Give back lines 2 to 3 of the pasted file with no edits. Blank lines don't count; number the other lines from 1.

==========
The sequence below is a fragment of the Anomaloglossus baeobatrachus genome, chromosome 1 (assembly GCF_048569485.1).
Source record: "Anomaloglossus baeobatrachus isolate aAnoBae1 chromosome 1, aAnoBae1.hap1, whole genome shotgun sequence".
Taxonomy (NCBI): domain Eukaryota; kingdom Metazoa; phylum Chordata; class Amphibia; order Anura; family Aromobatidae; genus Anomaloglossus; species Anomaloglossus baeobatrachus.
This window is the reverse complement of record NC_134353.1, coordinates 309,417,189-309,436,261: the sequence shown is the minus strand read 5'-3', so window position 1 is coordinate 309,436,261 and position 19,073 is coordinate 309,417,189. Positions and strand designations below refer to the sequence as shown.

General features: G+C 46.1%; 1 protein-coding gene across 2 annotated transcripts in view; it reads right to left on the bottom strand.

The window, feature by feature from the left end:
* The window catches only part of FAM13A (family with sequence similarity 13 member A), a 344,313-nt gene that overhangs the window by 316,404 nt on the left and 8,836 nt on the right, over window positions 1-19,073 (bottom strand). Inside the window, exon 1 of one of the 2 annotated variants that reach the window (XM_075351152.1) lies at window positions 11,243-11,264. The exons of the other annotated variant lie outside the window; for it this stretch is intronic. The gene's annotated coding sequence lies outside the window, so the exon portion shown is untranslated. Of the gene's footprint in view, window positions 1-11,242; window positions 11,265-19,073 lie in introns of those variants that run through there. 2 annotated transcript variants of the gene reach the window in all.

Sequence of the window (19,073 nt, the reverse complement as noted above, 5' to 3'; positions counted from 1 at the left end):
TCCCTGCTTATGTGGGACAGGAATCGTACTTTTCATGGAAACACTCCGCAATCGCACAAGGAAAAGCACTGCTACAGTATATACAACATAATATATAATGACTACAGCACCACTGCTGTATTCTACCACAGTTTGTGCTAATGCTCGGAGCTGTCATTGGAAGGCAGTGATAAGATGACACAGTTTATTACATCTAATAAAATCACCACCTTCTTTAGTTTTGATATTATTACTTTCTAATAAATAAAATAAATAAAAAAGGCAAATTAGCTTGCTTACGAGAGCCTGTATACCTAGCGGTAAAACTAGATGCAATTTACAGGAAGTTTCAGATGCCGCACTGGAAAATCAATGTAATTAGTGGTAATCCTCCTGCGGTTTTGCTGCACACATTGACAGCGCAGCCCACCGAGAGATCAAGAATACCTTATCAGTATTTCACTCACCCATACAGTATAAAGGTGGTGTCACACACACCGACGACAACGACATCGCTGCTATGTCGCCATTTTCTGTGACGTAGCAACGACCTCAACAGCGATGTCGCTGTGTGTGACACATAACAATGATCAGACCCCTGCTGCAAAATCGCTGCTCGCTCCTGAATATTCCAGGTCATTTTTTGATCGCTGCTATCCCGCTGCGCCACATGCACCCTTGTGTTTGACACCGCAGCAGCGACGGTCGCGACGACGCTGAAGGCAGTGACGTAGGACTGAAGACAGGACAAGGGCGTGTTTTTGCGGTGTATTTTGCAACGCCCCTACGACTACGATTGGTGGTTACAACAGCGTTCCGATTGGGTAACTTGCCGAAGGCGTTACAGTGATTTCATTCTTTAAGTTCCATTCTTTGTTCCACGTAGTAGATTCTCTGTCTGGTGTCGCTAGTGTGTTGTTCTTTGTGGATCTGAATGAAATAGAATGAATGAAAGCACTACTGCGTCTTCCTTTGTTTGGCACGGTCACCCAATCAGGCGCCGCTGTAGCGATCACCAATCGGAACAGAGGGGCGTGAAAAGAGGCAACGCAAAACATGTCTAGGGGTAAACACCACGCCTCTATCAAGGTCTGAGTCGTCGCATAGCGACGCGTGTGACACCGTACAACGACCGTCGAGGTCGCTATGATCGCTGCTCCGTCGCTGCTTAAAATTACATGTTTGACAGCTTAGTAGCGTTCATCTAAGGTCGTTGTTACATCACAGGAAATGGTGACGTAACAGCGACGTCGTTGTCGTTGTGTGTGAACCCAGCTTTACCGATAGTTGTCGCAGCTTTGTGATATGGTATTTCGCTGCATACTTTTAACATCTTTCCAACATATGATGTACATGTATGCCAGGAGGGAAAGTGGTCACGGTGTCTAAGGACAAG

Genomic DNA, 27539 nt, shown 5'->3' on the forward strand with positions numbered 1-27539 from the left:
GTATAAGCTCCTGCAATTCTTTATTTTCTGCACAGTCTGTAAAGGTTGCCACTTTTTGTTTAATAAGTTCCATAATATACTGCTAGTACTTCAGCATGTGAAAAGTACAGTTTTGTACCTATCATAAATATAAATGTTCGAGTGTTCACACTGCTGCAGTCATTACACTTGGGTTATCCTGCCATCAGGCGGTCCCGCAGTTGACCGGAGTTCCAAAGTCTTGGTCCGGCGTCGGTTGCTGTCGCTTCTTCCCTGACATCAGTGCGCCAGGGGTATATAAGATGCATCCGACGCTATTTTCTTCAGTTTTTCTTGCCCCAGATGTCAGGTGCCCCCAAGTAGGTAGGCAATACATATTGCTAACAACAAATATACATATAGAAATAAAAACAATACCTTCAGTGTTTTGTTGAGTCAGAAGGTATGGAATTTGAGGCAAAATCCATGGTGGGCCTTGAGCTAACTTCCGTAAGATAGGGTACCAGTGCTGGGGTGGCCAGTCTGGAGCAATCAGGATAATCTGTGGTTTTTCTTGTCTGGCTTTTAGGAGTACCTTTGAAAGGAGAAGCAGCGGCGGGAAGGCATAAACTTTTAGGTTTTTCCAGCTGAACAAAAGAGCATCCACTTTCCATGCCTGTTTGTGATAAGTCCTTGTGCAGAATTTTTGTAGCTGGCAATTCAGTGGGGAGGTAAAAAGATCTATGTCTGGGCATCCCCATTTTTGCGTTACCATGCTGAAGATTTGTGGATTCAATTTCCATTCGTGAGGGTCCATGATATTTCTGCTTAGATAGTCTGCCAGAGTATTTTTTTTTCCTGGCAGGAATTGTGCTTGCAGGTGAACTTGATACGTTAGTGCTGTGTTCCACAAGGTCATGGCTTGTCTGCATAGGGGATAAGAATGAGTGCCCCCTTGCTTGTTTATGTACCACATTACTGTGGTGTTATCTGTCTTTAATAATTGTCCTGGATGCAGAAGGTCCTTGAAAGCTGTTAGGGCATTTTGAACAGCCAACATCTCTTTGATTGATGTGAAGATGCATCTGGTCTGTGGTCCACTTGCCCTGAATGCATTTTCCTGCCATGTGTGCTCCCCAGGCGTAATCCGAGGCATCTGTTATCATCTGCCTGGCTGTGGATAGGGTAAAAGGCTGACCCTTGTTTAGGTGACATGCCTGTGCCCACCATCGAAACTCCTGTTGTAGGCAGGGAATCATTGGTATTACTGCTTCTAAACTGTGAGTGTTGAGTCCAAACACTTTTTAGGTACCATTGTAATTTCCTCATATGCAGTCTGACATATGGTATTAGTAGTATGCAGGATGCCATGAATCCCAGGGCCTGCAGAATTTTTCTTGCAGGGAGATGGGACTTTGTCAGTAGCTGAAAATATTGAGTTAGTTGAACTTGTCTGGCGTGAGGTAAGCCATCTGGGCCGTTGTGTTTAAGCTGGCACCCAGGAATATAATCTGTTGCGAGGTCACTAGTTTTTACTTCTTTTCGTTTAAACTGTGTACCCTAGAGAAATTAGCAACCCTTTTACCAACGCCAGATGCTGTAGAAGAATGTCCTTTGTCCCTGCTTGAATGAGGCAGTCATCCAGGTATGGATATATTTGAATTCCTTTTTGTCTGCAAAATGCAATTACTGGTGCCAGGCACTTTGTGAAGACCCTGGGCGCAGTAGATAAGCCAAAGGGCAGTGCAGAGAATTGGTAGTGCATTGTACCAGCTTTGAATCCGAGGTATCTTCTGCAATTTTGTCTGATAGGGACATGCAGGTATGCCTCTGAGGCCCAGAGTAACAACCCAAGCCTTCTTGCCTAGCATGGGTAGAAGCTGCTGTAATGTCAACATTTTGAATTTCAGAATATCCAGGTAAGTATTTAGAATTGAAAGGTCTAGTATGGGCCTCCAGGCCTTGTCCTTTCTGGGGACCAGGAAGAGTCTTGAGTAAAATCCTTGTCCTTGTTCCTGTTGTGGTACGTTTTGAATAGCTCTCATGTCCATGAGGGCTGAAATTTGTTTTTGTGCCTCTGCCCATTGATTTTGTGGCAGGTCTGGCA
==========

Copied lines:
Source record: "Anomaloglossus baeobatrachus isolate aAnoBae1 chromosome 1, aAnoBae1.hap1, whole genome shotgun sequence".
Taxonomy (NCBI): domain Eukaryota; kingdom Metazoa; phylum Chordata; class Amphibia; order Anura; family Aromobatidae; genus Anomaloglossus; species Anomaloglossus baeobatrachus.